‘Communication takes place through a medium and in situations that are limited in time and place. Each situation determines what and how people communicate’ (Nord 1997: 1). Both translations have been carried out through different communication levels with the translations being written years apart. If norms are acquired by individuals, what might seem to be highly rated by one may not even be considered by another. Never Let Me Go has more variation of target-culture adaptation, altering meaning and using addition and omission of information, for example, omitting the English word ‘never’ from the title. The relation norm seeks to capture a range of resemblances between source and target text. However, the choice of the relation between source and target is restricted by the range of relations that are possible (Chesterman 1997: 79). Never Let Me Go appears to challenge norms (see table 6 showing differences in meaning between the source and target text) – behaviour which breaks Chesterman’s professional norms is usually worthy of criticism. This criticism might be rejected by the translator, marking the beginning of an argument about how norms should be interpreted. Going against expectancy norms, and, by extension, culture expectations, creates controversy and negative evaluation (Munday 2013: 172) unless the translator persuades readers to accept changes (Chesterman 1997: 84). Hermans (1999: 85), ‘when translators do what is expected of them, they will be seen to have done well,’ relates to each translation despite their differing use of norms. The translation of Lord of the Flies abides closely by multiple norms, subsequently producing a literal interpretation of the text. Though this was the expected approach to translation, some choices would have been automatically made for the translator due to the norms in place. Never Let Me Go’s translation, however, seems to escape some of those choices to produce a freer translation, which is more usual today. The language used in Never Let Me Go seems to be more modern than the language in Lord of the Flies. This could be due to a more recent audience (from 2006) and evolution in language. The former is also in the first person, as a young character talking to the readers, whereas the latter, is written in the third person singular, and in the remote past describing something that once happened.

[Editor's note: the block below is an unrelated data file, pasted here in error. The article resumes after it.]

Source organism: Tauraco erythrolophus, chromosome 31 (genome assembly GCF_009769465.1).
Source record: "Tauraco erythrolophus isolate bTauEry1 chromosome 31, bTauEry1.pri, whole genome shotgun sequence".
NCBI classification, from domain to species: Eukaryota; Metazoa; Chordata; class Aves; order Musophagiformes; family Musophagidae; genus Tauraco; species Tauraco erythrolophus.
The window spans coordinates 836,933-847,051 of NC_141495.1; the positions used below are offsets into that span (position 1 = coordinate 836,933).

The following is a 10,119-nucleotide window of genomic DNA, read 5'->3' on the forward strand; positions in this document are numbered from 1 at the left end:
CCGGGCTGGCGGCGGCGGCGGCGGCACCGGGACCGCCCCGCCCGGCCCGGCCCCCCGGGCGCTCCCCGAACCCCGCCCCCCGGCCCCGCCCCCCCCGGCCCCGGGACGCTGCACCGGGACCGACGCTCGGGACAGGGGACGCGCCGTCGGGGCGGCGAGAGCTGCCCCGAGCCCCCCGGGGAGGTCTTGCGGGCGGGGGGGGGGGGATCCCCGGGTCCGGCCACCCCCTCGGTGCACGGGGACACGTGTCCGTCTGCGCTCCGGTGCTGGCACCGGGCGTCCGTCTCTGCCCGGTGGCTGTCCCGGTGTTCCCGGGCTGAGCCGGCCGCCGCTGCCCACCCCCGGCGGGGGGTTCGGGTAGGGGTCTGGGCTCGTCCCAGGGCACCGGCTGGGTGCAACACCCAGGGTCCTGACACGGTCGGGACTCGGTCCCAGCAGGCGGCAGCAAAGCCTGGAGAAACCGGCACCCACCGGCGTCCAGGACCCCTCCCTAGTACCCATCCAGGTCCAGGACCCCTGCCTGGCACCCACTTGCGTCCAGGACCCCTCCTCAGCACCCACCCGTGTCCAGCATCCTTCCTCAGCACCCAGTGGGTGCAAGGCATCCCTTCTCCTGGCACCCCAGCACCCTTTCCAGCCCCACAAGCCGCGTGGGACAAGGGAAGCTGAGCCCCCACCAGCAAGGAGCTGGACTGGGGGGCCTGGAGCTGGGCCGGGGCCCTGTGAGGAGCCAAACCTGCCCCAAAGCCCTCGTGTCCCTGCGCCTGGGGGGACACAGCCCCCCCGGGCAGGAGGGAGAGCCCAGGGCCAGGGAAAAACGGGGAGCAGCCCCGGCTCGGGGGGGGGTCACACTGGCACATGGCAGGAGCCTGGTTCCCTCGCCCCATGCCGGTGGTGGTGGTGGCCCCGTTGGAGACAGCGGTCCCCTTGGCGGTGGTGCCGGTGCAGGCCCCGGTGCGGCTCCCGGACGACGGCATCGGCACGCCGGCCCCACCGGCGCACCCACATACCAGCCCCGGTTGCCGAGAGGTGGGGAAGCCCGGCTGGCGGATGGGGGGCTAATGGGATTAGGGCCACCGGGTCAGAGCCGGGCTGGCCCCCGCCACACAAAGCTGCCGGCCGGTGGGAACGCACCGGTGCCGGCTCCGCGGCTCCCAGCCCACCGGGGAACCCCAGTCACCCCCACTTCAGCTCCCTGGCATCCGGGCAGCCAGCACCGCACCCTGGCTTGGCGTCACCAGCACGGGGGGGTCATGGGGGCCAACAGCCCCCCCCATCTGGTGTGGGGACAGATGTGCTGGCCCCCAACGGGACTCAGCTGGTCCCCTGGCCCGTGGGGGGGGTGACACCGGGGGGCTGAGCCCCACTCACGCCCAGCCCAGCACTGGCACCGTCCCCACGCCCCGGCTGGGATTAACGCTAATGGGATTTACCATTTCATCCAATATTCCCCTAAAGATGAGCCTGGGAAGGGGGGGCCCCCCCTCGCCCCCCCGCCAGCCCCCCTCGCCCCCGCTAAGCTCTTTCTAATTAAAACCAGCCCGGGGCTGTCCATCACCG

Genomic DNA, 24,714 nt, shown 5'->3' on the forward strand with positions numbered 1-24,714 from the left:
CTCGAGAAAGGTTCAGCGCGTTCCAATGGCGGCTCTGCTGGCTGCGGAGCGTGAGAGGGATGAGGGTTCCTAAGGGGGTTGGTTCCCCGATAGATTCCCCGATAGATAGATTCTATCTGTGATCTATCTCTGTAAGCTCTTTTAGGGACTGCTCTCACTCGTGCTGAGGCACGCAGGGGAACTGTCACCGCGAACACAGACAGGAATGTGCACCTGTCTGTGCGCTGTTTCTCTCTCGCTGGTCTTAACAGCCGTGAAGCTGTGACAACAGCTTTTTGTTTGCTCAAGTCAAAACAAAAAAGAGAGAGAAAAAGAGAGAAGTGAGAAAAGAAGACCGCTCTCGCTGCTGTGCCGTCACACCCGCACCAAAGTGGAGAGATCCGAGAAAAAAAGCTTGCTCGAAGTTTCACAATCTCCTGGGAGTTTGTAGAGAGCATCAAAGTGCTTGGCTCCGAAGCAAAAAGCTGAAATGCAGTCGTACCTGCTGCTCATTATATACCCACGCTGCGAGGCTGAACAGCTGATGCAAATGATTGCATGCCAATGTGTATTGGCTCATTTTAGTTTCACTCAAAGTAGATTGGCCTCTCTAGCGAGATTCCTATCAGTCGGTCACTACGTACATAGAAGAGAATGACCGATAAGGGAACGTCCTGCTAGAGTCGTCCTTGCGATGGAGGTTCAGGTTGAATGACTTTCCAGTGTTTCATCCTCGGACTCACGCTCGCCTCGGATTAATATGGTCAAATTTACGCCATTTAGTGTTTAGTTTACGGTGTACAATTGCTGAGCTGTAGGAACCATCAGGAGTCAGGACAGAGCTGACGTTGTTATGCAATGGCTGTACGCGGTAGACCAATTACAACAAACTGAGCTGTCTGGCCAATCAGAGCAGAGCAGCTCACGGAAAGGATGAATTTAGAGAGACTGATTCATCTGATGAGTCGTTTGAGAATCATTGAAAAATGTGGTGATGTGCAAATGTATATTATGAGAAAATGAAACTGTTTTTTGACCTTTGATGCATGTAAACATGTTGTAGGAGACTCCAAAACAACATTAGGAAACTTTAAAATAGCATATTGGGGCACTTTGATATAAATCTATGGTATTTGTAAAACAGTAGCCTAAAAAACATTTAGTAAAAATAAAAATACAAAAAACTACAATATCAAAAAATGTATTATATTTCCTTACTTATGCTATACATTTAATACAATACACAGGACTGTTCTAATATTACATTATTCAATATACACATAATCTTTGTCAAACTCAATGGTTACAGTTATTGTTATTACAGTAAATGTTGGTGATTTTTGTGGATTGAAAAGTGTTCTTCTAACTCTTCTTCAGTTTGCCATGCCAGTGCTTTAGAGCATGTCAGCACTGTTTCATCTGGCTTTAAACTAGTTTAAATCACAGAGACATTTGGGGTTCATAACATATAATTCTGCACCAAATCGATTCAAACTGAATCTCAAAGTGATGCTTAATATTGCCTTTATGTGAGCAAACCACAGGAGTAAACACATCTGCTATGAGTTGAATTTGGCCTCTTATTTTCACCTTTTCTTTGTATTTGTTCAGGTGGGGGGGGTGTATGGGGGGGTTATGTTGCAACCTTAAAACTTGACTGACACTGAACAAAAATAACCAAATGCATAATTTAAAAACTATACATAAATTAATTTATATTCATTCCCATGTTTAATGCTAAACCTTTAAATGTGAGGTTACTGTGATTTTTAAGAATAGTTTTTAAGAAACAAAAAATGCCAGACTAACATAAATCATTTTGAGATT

Linking to Toury’s initial norm, differences within the translations are adequacy and acceptability, subjecting the translation to either source or target system norms, though Toury’s notions of adequacy and acceptability are somewhat problematic (Hermans 1999: 77). Lord of the Flies was subjected to source system norms using transferable features to achieve similar functions as the source text (Nord 1997: 50-51). This resulted in a faithful representation of the source text which is deemed ‘adequate’ according to Toury’s initial norm. The translation of Never Let Me Go created a reproduction of the source text form, content and situation, with the focus on textual units of the source text (Nord 1997: 48-51). Limitations in translations are whether expressions exist and how to achieve the same meaning, deciding what can be left out (omission) and being consistent (operational norms). Disadvantages are that norms can sometimes take decision-making away from translators. When norms are abided by, translations are referred to as ‘proper’. Failure to observe them means that the product is something other than a translation (Hermans 1999: 80); this could hinder a translator’s reputation. A further limitation is translators’ competence, though competency should increase through experience and knowledge of the field. If a target text is to be acceptable as representative of a target culture genre, the translator must be familiar with the conventions that the target text is to conform to. A translator can refuse responsibility for the function of the target text and simply do what the client asks for. Translation behaviour within a culture tends to manifest certain regularities, one consequence being that even if they are unable to account for deviations in any explicit way, the persons-in-the-culture can often tell when a translator has failed to adhere to sanctioned practices (Toury 1995: 56). In some cultures, covert translations may be treated with suspicion, because readers expect translations to be overt (for example, ‘unnatural’) in some way, like, ‘agitated’ becoming ‘troublesome person’ in Never Let Me Go. A translation that is genuinely natural may raise doubts about its accuracy, suspicions that the translator must have been too free.